Last edited: November 07, 2003


Take Another Look At Your Good Book

Los Angeles Times, February 3, 2000

By George Regas

I received an angry response to my recent column on gay marriage. The caller exploded with outrage that a minister of the Gospel would dare to endorse such a sinful lifestyle.

"Haven’t you read about the sin of Sodom and Gomorrah? Don’t you believe the Bible is the Word of God? What kind of minister are you?" She didn’t allow me to answer. She hung up.

So this column must serve as my answer to this angry Christian.

Unfortunately, she is not alone. She speaks for too many religious people in this country.

Homosexual behavior was not a big issue for the biblical writers. It is referred to only seven times in all of Scripture and nowhere in the four Gospels is it even mentioned. Not a single sentence from the lips of Jesus.

Many who condemn gay men and lesbians and want to deal with them punitively read the bible with a selective literalism. Unquestionably, there are passages that forbid or deplore homosexual behavior, but the discussions of these texts are often superficial, if not distorted.

Take a Bible and turn to the third book which is Leviticus and read it. You will quickly understand how every religious person – fundamentalists and liberals – is selective about what is taken as God’s word!

The television evangelists are always talking about the sin of Sodom and Gomorrah and how homosexuality destroyed the city. I do not know one respectable Biblical scholar attributing the destruction of Sodom and Gomorrah to homosexuality. Yet the words sodomy and sodomite have come to mean the perversity of homosexuality.

As the cities of Sodom and Gomorrah were already under the sentence of doom, the destruction of Sodom could hardly have been the result of the attempted gang rape of the angels. The prophet Ezekiel makes this perfectly clear. This is how he sees it: "As surely as I live, declared the Sovereign Lord ... now this was the sin of your sister Sodom: She and her daughters were arrogant, overfed and unconcerned; they did not help the poor and needy. They were haughty and did detestable things before me. Therefore, I did away with them as you have seen." (Ezekiel 16:48, 49)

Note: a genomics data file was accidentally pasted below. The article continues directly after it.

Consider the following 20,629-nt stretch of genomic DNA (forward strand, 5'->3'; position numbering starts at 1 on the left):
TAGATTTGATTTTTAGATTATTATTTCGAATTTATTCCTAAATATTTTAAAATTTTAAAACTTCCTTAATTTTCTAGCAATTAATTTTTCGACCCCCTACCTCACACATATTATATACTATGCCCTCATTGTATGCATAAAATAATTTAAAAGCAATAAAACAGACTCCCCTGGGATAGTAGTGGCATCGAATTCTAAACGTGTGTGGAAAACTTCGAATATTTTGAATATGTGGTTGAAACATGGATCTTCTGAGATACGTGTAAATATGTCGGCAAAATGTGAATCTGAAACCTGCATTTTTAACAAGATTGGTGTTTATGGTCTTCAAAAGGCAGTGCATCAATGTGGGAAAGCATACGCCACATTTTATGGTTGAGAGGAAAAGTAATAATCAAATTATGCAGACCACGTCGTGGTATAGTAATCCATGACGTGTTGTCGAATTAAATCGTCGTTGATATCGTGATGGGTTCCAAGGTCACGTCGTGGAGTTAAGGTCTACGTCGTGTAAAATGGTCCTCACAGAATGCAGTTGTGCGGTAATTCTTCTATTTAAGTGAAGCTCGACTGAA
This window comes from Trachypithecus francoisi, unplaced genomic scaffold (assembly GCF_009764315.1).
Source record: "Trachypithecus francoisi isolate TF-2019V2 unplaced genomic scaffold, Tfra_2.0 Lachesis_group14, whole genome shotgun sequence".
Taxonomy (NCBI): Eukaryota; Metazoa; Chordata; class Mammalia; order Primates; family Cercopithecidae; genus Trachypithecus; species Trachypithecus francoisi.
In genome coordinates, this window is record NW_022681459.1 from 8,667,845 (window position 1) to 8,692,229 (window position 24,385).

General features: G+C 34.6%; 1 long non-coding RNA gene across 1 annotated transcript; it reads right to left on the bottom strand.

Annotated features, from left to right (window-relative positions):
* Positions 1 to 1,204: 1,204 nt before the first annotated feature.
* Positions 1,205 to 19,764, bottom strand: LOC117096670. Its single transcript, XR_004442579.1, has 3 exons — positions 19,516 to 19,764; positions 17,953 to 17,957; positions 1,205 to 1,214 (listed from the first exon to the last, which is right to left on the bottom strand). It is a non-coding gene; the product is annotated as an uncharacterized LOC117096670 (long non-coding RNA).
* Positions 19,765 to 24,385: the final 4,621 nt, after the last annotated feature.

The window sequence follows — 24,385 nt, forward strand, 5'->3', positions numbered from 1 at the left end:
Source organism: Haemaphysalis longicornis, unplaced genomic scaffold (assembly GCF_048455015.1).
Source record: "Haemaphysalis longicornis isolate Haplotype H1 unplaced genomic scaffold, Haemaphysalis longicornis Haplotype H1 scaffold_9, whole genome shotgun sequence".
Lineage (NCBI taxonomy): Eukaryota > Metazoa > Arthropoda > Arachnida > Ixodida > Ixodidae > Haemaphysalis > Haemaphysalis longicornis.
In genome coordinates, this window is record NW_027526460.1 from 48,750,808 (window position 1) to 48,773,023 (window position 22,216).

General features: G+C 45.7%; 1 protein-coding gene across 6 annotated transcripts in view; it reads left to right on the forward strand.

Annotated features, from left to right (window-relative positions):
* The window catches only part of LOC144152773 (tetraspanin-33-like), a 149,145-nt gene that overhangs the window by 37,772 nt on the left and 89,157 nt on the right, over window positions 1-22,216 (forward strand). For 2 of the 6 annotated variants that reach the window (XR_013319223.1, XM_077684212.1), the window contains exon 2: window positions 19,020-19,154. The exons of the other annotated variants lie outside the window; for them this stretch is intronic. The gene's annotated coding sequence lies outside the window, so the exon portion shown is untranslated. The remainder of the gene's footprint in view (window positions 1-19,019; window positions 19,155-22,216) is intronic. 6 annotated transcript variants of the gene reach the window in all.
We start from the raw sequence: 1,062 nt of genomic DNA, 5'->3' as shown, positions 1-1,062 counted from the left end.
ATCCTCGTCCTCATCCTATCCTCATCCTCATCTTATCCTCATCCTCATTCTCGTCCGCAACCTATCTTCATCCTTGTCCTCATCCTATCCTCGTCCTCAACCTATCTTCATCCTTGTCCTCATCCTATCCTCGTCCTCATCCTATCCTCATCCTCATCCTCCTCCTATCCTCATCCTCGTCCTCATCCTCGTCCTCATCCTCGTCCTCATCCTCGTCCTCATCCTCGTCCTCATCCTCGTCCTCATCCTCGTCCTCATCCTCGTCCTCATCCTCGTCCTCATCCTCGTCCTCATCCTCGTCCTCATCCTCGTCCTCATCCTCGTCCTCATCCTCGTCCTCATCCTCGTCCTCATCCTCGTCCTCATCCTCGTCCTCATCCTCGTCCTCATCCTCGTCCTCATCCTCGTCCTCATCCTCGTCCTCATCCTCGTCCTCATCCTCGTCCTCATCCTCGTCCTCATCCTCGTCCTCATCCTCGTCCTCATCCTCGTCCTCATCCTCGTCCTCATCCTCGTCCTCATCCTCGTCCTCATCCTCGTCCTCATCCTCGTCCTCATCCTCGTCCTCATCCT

The sin of Sodom and Gomorrah was the sin of inhospitality, the sin of hardness of heart in the presence of human need, the sin of injustice and neglecting the poor. That was the abomination to God. Those were the Sodomites. It is amazing how God’s judgment upon a city for its corporate injustice has been transformed into a clarion call against private sexual behavior.

We should be honest and give up the hypocrisy of claiming, "I am a biblical literalist," when really everyone is a selective literalist, especially those who swear by the anti-homosexual laws of the book of Leviticus and then feast on barbecued ribs and delight in watching the Super Bowl. For the literalist, the book of Leviticus says it is an abomination, not only to eat pork but merely to touch the skin of a dead pig.

If the Levitical text on homosexual behavior is made normative – "A man shall not lie with another man as with a woman" – what do we do with other prohibitions? Wearing garments made with two different materials and sowing a field with two kinds of seed?

Let’s be honest about the Bible. No biblical literalist I know of still publicly advocates slavery or stoning to death an adulterer – both urged in parts of the Bible.

One day the renounced theologian, Paul Tillich, was accosted by a Bible-waving fundamentalist. "Professor Tillich, do you believe this book is the Word of God?" And the wise theologian responded, "Yes, I do if it possesses you rather than you possessing it!"

In no way do I discount the Bible. It is the foundational document, the foundation for all churches around the world. It is central to my life as a religious person. But if you take the Bible seriously, you can’t read it literally and dismiss what we have learned in the centuries after the Bible was finished.

Today we know gay and lesbian couples who live deeply committed lives of love and integrity. This sexual orientation and its expression in an honorable relationship was not the subject matter of the biblical writers. The really serious problem for Christians who live by "The Book" is not how to square homosexuality with certain passages which on the surface condemn it – but rather how to reconcile rejection, prejudice and cruelty toward gays with the gracious, unconditional love of Christ.

In any event, I read something of William Sloan Coffin that still haunts me. In a Washington cemetery on the gravestone of a Vietnam veteran, it is written: "When I was in the military, they gave me a medal for killing two men and discharged me for loving one."

• George Regas is rector emeritus of All Saints Church in Pasadena. He can be reached via email at

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